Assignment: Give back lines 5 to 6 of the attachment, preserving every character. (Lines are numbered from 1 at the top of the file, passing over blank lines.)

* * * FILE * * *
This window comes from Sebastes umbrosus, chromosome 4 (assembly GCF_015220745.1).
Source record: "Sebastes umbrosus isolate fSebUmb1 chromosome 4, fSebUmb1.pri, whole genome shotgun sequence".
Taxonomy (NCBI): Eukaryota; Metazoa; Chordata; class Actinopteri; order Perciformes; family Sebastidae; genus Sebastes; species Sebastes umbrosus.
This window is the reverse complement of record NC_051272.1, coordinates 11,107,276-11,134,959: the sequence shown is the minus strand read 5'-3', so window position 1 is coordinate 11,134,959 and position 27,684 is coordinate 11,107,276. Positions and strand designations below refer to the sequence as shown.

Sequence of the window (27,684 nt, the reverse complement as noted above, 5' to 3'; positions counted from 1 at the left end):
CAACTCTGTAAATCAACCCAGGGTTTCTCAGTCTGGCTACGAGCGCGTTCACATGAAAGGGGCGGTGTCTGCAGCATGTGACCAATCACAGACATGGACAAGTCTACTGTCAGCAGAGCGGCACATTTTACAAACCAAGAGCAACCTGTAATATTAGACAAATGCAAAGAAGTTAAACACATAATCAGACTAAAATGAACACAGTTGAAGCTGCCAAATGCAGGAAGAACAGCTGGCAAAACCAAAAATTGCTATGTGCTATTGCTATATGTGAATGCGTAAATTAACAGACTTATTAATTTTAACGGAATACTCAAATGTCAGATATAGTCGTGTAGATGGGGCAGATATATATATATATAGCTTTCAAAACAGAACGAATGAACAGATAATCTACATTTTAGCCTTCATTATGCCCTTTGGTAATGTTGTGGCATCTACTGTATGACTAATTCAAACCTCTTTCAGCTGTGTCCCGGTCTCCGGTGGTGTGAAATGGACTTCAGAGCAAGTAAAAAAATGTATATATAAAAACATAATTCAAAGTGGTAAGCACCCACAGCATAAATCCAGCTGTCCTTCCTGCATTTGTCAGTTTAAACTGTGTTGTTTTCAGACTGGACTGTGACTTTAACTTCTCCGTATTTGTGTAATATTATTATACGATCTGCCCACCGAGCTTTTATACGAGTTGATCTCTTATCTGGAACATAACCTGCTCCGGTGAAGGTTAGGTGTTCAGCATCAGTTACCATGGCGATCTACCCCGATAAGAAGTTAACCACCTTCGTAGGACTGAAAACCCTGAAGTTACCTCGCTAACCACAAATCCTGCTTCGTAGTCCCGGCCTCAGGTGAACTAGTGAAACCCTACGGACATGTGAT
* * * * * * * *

Sequence of the window (27,684 nt, the reverse complement as noted above, 5' to 3'; positions counted from 1 at the left end):
CAACTCTGTAAATCAACCCAGGGTTTCTCAGTCTGGCTACGAGCGCGTTCACATGAAAGGGGCGGTGTCTGCAGCATGTGACCAATCACAGACATGGACAAGTCTACTGTCAGCAGAGCGGCACATTTTACAAACCAAGAGCAACCTGTAATATTAGACAAATGCAAAGAAGTTAAACACATAATCAGACTAAAATGAACACAGTTGAAGCTGCCAAATGCAGGAAGAACAGCTGGCAAAACCAAAAATTGCTATGTGCTATTGCTATATGTGAATGCGTAAATTAACAGACTTATTAATTTTAACGGAATACTCAAATGTCAGATATAGTCGTGTAGATGGGGCAGATATATATATATATAGCTTTCAAAACAGAACGAATGAACAGATAATCTACATTTTAGCCTTCATTATGCCCTTTGGTAATGTTGTGGCATCTACTGTATGACTAATTCAAACCTCTTTCAGCTGTGTCCCGGTCTCCGGTGGTGTGAAATGGACTTCAGAGCAAGTAAAAAAATGTATATATAAAAACATAATTCAAAGTGGTAAGCACCCACAGCATAAATCCAGCTGTCCTTCCTGCATTTGTCAGTTTAAACTGTGTTGTTTTCAGACTGGACTGTGACTTTAACTTCTCCGTATTTGTGTAATATTATTATACGATCTGCCCACCGAGCTTTTATACGAGTTGATCTCTTATCTGGAACATAACCTGCTCCGGTGAAGGTTAGGTGTTCAGCATCAGTTACCATGGCGATCTACCCCGATAAGAAGTTAACCACCTTCGTAGGACTGAAAACCCTGAAGTTACCTCGCTAACCACAAATCCTGCTTCGTAGTCCCGGCCTCAGGTGAACTAGTGAAACCCTACGGACATGTGAT